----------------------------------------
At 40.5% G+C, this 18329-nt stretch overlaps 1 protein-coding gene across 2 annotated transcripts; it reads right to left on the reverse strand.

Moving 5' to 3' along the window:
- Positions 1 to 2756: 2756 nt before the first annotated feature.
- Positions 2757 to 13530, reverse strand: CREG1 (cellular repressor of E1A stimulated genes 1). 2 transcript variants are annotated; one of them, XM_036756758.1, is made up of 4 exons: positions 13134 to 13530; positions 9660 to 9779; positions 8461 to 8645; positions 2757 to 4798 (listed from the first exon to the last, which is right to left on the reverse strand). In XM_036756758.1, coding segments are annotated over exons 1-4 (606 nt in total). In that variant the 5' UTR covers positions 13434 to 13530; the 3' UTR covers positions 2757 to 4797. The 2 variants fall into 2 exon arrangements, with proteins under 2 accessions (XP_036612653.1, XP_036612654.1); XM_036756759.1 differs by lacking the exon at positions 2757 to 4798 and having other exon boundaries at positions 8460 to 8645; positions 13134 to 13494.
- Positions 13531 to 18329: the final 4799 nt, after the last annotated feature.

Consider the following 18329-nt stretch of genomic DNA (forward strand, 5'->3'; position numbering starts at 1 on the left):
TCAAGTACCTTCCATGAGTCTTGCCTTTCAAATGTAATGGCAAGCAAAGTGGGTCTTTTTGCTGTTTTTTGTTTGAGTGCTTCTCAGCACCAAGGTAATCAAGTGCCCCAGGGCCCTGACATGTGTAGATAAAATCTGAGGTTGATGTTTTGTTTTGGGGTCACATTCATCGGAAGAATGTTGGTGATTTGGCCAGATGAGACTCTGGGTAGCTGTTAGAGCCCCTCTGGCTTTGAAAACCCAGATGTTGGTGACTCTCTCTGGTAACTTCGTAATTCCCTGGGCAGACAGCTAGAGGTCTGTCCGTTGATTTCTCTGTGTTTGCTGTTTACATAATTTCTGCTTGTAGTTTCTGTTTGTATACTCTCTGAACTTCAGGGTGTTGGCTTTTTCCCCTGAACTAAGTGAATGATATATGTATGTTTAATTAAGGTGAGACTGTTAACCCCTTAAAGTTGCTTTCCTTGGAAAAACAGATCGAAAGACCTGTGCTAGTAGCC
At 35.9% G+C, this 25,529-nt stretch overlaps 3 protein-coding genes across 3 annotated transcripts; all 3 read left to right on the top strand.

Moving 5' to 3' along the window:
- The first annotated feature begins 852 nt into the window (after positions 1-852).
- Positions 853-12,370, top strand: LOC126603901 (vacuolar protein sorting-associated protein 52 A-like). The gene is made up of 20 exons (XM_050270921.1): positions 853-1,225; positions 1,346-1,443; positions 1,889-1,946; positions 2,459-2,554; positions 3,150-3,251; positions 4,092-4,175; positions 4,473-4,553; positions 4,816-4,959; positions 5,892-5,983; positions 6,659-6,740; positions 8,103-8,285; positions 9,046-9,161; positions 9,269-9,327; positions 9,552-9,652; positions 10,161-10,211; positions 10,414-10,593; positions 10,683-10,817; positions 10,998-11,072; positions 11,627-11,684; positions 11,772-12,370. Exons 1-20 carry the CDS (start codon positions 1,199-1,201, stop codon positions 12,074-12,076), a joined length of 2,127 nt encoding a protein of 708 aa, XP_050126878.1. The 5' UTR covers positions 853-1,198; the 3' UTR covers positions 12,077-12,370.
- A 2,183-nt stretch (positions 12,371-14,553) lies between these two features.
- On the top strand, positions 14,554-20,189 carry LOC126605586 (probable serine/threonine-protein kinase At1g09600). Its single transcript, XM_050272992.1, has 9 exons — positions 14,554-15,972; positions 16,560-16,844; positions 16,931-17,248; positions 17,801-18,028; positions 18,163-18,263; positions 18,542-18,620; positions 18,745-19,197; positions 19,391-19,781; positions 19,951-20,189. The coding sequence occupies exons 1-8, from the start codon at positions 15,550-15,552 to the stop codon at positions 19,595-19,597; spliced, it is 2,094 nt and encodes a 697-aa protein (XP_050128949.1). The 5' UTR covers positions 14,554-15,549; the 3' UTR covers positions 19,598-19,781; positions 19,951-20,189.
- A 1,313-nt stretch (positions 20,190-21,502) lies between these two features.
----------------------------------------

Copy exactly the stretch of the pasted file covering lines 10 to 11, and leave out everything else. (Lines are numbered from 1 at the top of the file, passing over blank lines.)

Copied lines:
- The first annotated feature begins 852 nt into the window (after positions 1-852).
- Positions 853-12,370, top strand: LOC126603901 (vacuolar protein sorting-associated protein 52 A-like). The gene is made up of 20 exons (XM_050270921.1): positions 853-1,225; positions 1,346-1,443; positions 1,889-1,946; positions 2,459-2,554; positions 3,150-3,251; positions 4,092-4,175; positions 4,473-4,553; positions 4,816-4,959; positions 5,892-5,983; positions 6,659-6,740; positions 8,103-8,285; positions 9,046-9,161; positions 9,269-9,327; positions 9,552-9,652; positions 10,161-10,211; positions 10,414-10,593; positions 10,683-10,817; positions 10,998-11,072; positions 11,627-11,684; positions 11,772-12,370. Exons 1-20 carry the CDS (start codon positions 1,199-1,201, stop codon positions 12,074-12,076), a joined length of 2,127 nt encoding a protein of 708 aa, XP_050126878.1. The 5' UTR covers positions 853-1,198; the 3' UTR covers positions 12,077-12,370.